As a result of recent experiences, UKPIPS would like to bring two important pieces of advice to your attention regarding the safekeeping of your ‘Z’ Card.
- ‘Z’ Card has the size advantage of it being kept in your purse or wallet.
- Recently a UKPIPS community member mislaid her purse containing her ‘Z’ Card, all her bank cards and her driving licence. While the purse was eventually found at home, it became clear during its temporary loss that if the loss had been actual, the owner might have faced the far more serious threat of identity and state benefit theft. Remember, the ‘Z’ Card contains quite a lot of medical information about you. Therefore the more astute thief might deduce you are receiving some form of state benefit and attempt to use your identity to change address and bank details for their own ends.
- In the light of the above experience, UKPIPS suggests you do NOT keep your ‘Z’ Card in your wallet. A possible alternative is keeping it in the leather case of your mobile phone where there is often a pocket in the wallet where your card could go?
- You may well have other ideas best suited to your needs – but take care of your ‘Z’ Card. It could be very useful to someone else.
The Information in your ‘z’ Card
A member of our community was recently admitted with pneumonia to a hospital that does not have its own Immunology Department. While the patient was under the joint care of a Consultant Immunologist from another hospital and a Consultant Chest Physician at the admitting hospital, some major problems were still experienced by the patient with a junior doctor. For reasons unknown, the doctor failed to write up some of the daily drugs from the patient’s ‘Z’ Card to the patient’s hospital record card. The result was that nursing staff were unable to administer the required medication because “the doctor hasn’t written them up for you.” This (some might say careless) oversight resulted in a delay of more than 24 hours before the problem was rectified and the patient could resume the daily course of medication. UKPIPS offers two pieces of advice:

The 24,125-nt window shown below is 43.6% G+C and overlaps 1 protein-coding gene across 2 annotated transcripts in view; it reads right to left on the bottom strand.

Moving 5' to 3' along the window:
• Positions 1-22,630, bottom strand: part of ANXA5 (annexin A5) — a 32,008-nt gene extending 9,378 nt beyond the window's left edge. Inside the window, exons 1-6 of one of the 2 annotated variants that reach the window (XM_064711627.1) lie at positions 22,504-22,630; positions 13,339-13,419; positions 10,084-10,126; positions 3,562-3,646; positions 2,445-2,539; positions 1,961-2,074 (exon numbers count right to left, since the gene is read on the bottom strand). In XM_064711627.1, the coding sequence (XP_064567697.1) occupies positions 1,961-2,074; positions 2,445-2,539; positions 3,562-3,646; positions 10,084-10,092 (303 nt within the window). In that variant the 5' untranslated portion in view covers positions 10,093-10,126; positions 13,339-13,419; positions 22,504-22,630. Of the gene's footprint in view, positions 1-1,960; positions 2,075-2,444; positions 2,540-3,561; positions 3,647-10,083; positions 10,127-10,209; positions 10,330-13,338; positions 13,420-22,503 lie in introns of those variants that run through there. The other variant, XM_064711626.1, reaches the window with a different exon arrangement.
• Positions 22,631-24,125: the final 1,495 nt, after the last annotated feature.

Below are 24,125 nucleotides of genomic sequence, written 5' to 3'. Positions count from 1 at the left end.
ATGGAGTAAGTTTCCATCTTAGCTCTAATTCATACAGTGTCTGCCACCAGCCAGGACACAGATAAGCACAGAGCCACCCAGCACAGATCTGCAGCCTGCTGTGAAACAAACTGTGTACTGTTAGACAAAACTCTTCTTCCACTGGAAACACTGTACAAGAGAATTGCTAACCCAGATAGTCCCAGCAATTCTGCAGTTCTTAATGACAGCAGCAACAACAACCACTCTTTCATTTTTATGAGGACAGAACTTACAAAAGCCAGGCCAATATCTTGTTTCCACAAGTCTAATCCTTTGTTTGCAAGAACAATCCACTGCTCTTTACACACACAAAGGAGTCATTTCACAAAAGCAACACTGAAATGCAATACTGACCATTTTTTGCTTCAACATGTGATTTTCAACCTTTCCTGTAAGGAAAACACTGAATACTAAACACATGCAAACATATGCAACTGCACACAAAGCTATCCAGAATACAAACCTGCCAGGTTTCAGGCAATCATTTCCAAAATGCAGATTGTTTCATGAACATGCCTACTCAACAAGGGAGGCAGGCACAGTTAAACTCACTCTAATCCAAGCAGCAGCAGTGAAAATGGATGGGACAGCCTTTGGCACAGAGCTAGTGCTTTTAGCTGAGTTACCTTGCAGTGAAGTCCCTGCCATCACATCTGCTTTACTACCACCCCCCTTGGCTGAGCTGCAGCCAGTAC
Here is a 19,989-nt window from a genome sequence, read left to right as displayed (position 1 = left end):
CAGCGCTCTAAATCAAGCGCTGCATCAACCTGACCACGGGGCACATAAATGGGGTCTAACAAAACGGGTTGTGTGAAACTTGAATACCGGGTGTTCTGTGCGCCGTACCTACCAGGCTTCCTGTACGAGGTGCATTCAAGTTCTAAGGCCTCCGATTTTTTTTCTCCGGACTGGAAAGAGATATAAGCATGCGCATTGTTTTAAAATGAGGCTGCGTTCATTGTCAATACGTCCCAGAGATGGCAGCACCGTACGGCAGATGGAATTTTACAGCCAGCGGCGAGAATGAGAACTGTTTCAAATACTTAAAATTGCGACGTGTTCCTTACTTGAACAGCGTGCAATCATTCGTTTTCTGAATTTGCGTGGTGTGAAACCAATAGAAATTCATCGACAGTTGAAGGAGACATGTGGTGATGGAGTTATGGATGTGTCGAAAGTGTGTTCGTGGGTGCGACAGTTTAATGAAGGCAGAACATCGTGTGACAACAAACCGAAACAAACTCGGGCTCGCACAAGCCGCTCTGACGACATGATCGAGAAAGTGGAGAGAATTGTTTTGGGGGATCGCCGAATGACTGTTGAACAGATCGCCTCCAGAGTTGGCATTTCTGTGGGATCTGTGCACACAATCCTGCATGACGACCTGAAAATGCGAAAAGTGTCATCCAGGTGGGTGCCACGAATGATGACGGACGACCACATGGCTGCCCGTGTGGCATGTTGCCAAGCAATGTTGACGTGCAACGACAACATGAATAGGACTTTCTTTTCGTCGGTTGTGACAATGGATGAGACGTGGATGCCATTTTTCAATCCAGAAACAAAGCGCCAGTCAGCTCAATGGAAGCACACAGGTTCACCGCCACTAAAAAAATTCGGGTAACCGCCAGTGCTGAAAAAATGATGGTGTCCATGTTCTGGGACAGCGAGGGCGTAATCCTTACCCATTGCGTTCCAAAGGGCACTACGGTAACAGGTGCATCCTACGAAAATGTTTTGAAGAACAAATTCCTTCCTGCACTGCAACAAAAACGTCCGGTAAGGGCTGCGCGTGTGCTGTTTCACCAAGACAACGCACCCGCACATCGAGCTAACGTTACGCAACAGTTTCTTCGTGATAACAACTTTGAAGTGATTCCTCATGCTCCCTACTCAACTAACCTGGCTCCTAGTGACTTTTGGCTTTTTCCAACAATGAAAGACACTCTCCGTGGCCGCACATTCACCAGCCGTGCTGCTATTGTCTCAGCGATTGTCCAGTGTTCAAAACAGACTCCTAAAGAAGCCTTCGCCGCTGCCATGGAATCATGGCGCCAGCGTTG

- If you are admitted as an in-patient to any hospital, do not hand over your ‘Z’ Card to any doctor or nurse to take away from the room or ward in which you find yourself. There is a serious risk it will get lost and the ward staff may be too busy to start a search for it.
- If at all possible before going to an A&E Department or as a direct hospital admission, take at least six photocopies of your ‘Z’ Card with you. They can then be given to nurses and doctors instead of the original document. This will also give you a means to work with staff to ensure that your daily or periodic medication is not administered when you require it.
Should you have any suggestions about or require any additional information related to ‘Z’ Cards and their use please feel free to contact UKPIPS.